I don’t know if it is covered, but there is a serious shortage of ‘independent’ financial advisers. There needs to be some guarantees and assurances to clients that an advisor claiming to be independent actually is.

When I needed financial advise many years ago, there was only one truely independent advisor in the whole of a capital city who I could rely on the give me the best advise for me.

We rely on Choice for its independence. Surely we deserve the same for financial advise too.


I’d like to stress the point that not all FAs are greedy crooks. I had one here in Perth years ago who put me on to a very good pass towards my retirement goals.
However my Superfund alloted a FA to my account. He lived on the other side of the country and was never asked for or required by me. On my query I was told that the Superfund did not impose the FA fee to my account and thus they did not have to refund me anything. Yeah right…:frowning:
I am currently on the lookout for an Estate Planner / FA and it surely is a bit of Russian Roulette to find a good one.


Maybe Choice can provide some advice. Here is one article.

But, advice is one thing. If you are looking for a facilitator to get you into investments, then for independent service you would expect to pay for that.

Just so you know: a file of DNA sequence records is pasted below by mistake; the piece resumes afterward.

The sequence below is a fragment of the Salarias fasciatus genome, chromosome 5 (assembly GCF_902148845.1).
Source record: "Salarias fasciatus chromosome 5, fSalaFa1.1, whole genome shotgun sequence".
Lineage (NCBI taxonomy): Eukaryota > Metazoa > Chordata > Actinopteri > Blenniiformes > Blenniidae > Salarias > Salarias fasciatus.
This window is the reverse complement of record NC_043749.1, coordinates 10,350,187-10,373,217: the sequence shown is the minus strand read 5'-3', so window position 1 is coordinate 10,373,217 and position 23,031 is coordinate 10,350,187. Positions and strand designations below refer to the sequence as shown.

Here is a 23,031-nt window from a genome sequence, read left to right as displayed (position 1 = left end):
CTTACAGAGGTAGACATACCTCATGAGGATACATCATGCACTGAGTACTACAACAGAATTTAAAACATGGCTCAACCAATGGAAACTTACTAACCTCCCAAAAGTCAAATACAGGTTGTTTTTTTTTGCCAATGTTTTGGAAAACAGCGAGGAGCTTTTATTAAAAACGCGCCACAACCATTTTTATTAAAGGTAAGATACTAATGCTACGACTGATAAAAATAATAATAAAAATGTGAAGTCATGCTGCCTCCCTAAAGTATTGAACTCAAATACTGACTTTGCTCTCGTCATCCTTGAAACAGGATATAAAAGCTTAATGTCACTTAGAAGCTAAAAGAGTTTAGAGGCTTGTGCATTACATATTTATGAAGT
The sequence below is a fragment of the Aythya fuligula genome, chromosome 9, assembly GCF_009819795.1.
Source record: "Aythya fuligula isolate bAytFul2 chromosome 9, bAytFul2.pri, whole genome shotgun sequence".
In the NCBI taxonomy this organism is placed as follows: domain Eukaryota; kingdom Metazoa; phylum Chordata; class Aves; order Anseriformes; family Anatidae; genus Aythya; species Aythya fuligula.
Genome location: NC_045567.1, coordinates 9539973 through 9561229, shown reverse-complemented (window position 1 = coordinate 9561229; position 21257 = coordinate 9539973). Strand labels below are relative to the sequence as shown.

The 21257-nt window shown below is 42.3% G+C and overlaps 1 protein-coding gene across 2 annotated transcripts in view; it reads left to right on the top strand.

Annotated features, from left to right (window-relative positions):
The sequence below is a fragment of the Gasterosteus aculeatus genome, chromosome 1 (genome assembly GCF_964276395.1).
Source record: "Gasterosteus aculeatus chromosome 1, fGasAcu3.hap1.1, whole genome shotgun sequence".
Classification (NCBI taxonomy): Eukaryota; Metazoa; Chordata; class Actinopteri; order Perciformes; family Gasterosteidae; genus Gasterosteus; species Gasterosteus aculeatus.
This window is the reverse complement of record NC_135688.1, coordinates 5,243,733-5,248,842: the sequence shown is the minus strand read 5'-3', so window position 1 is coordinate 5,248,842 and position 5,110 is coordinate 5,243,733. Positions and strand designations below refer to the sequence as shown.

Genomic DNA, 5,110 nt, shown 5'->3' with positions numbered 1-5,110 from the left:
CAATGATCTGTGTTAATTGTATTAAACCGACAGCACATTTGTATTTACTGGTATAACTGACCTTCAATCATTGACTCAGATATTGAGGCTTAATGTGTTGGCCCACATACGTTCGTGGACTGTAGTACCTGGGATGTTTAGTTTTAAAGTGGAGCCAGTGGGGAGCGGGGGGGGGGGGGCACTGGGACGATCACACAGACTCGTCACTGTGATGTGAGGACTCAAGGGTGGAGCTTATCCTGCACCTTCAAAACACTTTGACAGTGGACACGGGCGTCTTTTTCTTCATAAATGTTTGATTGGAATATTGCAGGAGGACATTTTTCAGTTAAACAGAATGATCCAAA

Estate Planning and Financial Planning are different needs. It may be best to discuss the differences with a legal representative, possibly one that would or has provided personal services such as Wills, Enduring Power of Attorney,

A lay view tempered by one recent experience.
Estate Planning is usually associated with having in place appropriate legal and professional administrative controls that may be necessary towards one’s end of life. The needs may be simple or for those with complex high wealth investments require more careful consideration.

There are separately FA/P who have expertise in rearranging how/where wealth is invested as we age and needs change. Many also offer to manage all those investments and financial matters indefinitely. The ongoing fees are substantial. There are risks. Our one adventure in that direction suggests it is best to independently research all your options before going near any service providers. Have a clear picture of what your real needs are and understand what is practical/wise in advance. If at all possible don’t enter into any discussions or agreements alone. Having a trusted family or friend present for second thoughts can save a poor choice.

On committing your trust, a FA/P has nothing to loose but your money? :see_no_evil:

This discussion is a little off the original topic. Looking to the most recent posts it demonstrates consumers can have varying levels of understanding of the roles and services available. All the more reason IMO for stricter regulation of the various professions, the services they can offer and the conditions attached. IE Better protections against poor advice and performance for the average consumer when dealing with matters many don’t fully understand.


I was using an independent financial advisor.